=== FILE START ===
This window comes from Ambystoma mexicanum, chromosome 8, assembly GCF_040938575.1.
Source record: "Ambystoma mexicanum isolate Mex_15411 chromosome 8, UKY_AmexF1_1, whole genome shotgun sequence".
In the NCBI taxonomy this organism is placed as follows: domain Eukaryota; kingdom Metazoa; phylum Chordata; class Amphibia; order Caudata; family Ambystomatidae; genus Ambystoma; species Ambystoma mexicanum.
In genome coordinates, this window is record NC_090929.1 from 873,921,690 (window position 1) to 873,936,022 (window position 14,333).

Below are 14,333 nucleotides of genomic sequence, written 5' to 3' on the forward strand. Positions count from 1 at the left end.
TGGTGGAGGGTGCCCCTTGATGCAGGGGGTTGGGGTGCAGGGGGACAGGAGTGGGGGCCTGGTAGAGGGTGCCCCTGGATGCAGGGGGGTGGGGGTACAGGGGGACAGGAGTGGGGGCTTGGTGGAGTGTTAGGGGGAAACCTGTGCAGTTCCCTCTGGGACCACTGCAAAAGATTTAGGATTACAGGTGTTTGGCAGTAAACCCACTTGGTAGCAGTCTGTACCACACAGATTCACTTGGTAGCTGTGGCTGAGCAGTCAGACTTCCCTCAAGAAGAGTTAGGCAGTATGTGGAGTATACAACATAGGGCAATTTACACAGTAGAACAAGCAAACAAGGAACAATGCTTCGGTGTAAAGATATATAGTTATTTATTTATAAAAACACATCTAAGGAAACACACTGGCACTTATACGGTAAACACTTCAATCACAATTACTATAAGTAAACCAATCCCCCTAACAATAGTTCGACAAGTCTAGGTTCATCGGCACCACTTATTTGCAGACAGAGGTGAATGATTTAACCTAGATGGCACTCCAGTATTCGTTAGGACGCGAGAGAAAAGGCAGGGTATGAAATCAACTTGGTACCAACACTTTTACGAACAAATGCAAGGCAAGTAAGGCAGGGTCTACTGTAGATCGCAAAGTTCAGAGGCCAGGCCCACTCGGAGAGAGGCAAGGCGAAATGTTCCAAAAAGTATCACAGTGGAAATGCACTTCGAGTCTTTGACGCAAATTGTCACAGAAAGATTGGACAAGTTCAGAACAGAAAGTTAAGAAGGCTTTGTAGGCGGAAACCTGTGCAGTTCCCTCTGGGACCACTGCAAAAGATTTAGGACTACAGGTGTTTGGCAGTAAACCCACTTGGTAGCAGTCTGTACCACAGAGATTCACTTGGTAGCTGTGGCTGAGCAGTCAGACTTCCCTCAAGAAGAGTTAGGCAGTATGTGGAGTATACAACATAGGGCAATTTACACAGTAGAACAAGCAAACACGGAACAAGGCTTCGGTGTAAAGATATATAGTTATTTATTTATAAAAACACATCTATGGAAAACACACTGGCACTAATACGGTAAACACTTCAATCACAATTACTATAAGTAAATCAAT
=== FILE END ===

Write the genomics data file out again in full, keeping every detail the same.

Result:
This window comes from Ambystoma mexicanum, chromosome 8, assembly GCF_040938575.1.
Source record: "Ambystoma mexicanum isolate Mex_15411 chromosome 8, UKY_AmexF1_1, whole genome shotgun sequence".
In the NCBI taxonomy this organism is placed as follows: domain Eukaryota; kingdom Metazoa; phylum Chordata; class Amphibia; order Caudata; family Ambystomatidae; genus Ambystoma; species Ambystoma mexicanum.
In genome coordinates, this window is record NC_090929.1 from 873,921,690 (window position 1) to 873,936,022 (window position 14,333).

Below are 14,333 nucleotides of genomic sequence, written 5' to 3' on the forward strand. Positions count from 1 at the left end.
TGGTGGAGGGTGCCCCTTGATGCAGGGGGTTGGGGTGCAGGGGGACAGGAGTGGGGGCCTGGTAGAGGGTGCCCCTGGATGCAGGGGGGTGGGGGTACAGGGGGACAGGAGTGGGGGCTTGGTGGAGTGTTAGGGGGAAACCTGTGCAGTTCCCTCTGGGACCACTGCAAAAGATTTAGGATTACAGGTGTTTGGCAGTAAACCCACTTGGTAGCAGTCTGTACCACACAGATTCACTTGGTAGCTGTGGCTGAGCAGTCAGACTTCCCTCAAGAAGAGTTAGGCAGTATGTGGAGTATACAACATAGGGCAATTTACACAGTAGAACAAGCAAACAAGGAACAATGCTTCGGTGTAAAGATATATAGTTATTTATTTATAAAAACACATCTAAGGAAACACACTGGCACTTATACGGTAAACACTTCAATCACAATTACTATAAGTAAACCAATCCCCCTAACAATAGTTCGACAAGTCTAGGTTCATCGGCACCACTTATTTGCAGACAGAGGTGAATGATTTAACCTAGATGGCACTCCAGTATTCGTTAGGACGCGAGAGAAAAGGCAGGGTATGAAATCAACTTGGTACCAACACTTTTACGAACAAATGCAAGGCAAGTAAGGCAGGGTCTACTGTAGATCGCAAAGTTCAGAGGCCAGGCCCACTCGGAGAGAGGCAAGGCGAAATGTTCCAAAAAGTATCACAGTGGAAATGCACTTCGAGTCTTTGACGCAAATTGTCACAGAAAGATTGGACAAGTTCAGAACAGAAAGTTAAGAAGGCTTTGTAGGCGGAAACCTGTGCAGTTCCCTCTGGGACCACTGCAAAAGATTTAGGACTACAGGTGTTTGGCAGTAAACCCACTTGGTAGCAGTCTGTACCACAGAGATTCACTTGGTAGCTGTGGCTGAGCAGTCAGACTTCCCTCAAGAAGAGTTAGGCAGTATGTGGAGTATACAACATAGGGCAATTTACACAGTAGAACAAGCAAACACGGAACAAGGCTTCGGTGTAAAGATATATAGTTATTTATTTATAAAAACACATCTATGGAAAACACACTGGCACTAATACGGTAAACACTTCAATCACAATTACTATAAGTAAATCAAT